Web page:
Wednesday, June 16, 2021
According to the Wyoming Supreme Court, the answer is no.
Carrie Linn died shortly after undergoing elective surgery. Kallista Mills, the decedent's niece, was appointed decedent's wrongful death representative. Mills alleged that Charles Linn, decedent's surviving spouse, negligently caused decedent's death. On those grounds, Mills brought a wrongful death action against Charles Linn.
A year later, Mills signed a "Release of All Claims" and filed a stipulation motion to dismiss the wrongful death action with prejudice.
After the motion was signed, but before it was filed, Carrie Linn's daughters (Lacie Archer and Emily Farley) decided to intervene int he wrongful death action.
The district court dismissed the action with prejudice after Ms. Archer and Ms. Farley failed to serve opposing counsel with the motion to intervene within ten days of the hearing. Ms. Archer and Ms. Farley appealed.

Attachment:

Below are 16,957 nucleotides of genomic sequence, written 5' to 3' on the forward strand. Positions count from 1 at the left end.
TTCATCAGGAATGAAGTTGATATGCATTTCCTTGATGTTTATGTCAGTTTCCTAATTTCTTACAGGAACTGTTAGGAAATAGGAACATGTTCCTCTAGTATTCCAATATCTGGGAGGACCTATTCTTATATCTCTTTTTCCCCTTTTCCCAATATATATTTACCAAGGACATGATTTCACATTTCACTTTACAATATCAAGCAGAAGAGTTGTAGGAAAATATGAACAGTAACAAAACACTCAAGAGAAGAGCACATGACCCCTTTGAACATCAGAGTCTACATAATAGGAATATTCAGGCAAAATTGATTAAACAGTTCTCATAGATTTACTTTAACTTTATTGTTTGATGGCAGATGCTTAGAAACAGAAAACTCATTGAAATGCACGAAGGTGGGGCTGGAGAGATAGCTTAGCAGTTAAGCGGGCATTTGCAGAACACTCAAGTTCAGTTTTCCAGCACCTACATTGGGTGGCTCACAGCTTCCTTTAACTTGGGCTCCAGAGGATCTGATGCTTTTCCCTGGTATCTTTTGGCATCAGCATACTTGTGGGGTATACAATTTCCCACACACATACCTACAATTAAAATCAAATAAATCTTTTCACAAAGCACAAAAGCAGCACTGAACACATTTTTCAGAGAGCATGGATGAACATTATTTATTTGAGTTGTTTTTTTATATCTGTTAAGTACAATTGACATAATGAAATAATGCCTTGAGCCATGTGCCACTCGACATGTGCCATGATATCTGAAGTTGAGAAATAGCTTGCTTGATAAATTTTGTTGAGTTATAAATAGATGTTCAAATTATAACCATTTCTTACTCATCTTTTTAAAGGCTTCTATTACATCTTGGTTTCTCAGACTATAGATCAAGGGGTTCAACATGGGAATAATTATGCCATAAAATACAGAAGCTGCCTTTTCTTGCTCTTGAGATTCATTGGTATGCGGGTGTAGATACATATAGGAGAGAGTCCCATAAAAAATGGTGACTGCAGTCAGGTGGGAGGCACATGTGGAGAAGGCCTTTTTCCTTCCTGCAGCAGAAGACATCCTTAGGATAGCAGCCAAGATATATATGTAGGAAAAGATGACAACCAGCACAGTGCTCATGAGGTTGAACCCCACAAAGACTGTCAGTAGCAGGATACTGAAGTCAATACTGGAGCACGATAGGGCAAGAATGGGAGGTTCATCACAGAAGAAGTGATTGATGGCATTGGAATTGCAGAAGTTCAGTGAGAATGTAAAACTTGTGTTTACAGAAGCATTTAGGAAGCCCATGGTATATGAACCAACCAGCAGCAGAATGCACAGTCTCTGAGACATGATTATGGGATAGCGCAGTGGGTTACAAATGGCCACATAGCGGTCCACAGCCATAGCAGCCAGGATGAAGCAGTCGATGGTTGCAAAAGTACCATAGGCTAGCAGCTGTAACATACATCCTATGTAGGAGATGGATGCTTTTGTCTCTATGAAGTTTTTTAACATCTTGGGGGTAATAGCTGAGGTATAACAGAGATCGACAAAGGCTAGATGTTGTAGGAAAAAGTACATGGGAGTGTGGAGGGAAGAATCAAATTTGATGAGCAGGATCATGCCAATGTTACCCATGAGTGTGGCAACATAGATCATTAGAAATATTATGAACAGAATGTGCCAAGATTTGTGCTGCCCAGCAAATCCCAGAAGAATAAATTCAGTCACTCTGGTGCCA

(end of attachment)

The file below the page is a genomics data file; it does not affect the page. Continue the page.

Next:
In Wyoming, "only the appointed wrongful death representative can bring a wrongful death action. . ." Further, the wrongful death representative represents the interests of the beneficiaries according to a Wyoming statute.
The Wyoming Supreme Court found that wrongful death actions "shall be brought by" (emphasis added) the wrongful death representative. The Court emphasized that the word "shall" in statutes has always been considered mandatory.
See Wyoming Supreme Court: Beneficiaries Cannot Intervene In Wrongful Death Action, Probate Stars, June 14, 2021.